Strat body with chip
Q: I have a strat body guitar
that has what looks to be a laminate top with a chip from the bridge
mounting insert to the route for the bridge pickup (about 1/2 by 1/4
inch). My son and I are in the process of rebuilding the guitar and
don't know how to fix this. How should we proceed.
Thank you for your time,
A: The general technique for filling a hole, of any
size, is to fit a piece of wood to the sides and bottom of the hole,
glue it in, and then shave the top of the plug flush with the
surrounding surface. The plug should stick up out of the hole enough
that you can manipulate it, but not enough to give the slack excessive
leverage. A 2" high plug in a 1/8" deep hole will be hard
to clamp and any tiny tap will break it out of the hole. A 1/4"
plug in a 1/8" hole will leave 1/8" slack above the surface.
You can dent the slack, scratch it, mark it with pencil, whatever.
It will not be part of the finished surface. Shave the top of
the plug off with a very sharp chisel. Sand with a sanding block as
needed. Your hole is a chip out. You will need to fit the bottom and
two sides and shave the top and both ends of the patch.
A well stocked wood shop has
lots of little pieces of many different types of wood to use as patches.
We have a ten lifetime supply of little pieces of ebony, rosewood,
mahogany, maple, spruce and bone scraps. If you don't have
a well stocked wood shop, buy a bag of tongue depressors, or collect
popsicle sticks. A popsicle stick might be the exact size for your
project. Most hardware stores have little pieces of balsa and bass
wood. We had a store in our town that had walnut and maple but they
went out of business. It is impossible to match the grain, color and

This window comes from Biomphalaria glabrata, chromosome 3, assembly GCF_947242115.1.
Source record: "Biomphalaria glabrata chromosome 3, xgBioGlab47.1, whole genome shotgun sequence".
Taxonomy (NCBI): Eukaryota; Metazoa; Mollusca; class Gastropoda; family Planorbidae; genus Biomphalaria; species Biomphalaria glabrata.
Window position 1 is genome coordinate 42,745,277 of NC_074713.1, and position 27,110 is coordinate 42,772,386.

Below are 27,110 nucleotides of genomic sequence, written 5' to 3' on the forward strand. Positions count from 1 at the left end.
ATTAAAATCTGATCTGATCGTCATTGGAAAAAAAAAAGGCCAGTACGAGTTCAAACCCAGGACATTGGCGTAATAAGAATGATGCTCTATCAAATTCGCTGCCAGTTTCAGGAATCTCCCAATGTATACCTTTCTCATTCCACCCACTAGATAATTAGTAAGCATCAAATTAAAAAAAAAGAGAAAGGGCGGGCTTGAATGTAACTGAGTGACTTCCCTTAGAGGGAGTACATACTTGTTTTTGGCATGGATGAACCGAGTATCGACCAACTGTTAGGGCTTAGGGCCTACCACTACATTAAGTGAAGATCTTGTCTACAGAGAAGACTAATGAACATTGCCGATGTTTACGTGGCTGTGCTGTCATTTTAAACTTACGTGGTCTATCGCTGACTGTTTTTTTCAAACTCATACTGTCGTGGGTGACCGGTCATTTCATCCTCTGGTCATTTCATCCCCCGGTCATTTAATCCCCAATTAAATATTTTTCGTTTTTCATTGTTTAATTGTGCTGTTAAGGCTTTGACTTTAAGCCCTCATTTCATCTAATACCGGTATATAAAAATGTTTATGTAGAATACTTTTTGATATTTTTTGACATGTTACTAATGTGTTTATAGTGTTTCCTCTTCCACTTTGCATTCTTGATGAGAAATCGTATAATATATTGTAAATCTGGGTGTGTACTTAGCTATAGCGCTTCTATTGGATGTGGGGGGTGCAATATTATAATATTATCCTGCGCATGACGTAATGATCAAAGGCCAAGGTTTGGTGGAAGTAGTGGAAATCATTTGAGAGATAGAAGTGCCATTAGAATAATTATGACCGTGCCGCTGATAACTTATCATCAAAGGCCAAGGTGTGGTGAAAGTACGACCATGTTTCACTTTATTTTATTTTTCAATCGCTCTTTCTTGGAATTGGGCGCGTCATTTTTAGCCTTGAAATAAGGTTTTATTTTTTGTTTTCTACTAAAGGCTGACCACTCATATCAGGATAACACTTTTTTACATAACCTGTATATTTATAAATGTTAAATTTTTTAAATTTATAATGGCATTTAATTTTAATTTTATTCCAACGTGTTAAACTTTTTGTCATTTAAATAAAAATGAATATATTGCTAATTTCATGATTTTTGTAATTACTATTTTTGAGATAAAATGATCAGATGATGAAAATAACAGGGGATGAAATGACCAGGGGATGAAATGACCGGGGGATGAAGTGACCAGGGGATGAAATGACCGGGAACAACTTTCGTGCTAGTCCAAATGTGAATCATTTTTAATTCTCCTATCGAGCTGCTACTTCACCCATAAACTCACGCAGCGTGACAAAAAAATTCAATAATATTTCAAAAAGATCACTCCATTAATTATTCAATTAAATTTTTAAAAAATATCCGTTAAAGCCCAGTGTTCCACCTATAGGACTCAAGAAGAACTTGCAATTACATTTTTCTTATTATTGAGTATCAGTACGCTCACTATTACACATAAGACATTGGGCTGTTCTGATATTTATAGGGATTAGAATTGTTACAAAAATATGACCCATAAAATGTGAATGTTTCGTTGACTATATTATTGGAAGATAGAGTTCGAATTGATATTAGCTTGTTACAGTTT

iridescence of the surface wood exactly. With a large stock of the
right species of wood it is possible to get very close. This is not
a problem if you are going to cover the patch with an opaque finish.
Square the edges of the
hole with a very sharp knife (a #11 Exacto with an Excel blade is
great). Cut the patch slightly larger than the hole, then use a sanding
block to fit it until it will press into place. If the hole is ragged
or irregular, cut a rectangular patch that will cover everything.
Hold it down and scribe around it. A square is much easier
to fit than an odd shape.
Any glue will hold the patch
in but a non shrinking glue (epoxy) is best. PVR, Aliphatic Resin
and hide shrink as they harden. This can leave a very fine gap at
the top of the patch for your finish to shrink into. The job will
leave your shop looking perfect and in six months there will be a
fine line advertising the shape of your patch. Clear epoxy will "lens"
a joint. No matter how tight the joint actually is, if it is glued
with clear epoxy it will look open. Mix in coloring powder or fine
sawdust. Let the glue bead up around the patch and shave it flush
at the same time as you shave the patch.
The above instructions work
best if you intend to strip and refinish the guitar body. If you are
fitting fresh wood into a finished surface you can speed the process
of finishing the patch by sealing it with superglue. Finish capillates
into the wood and shrinks as it dries. You can save yourself four
or five coats by sealing the wood.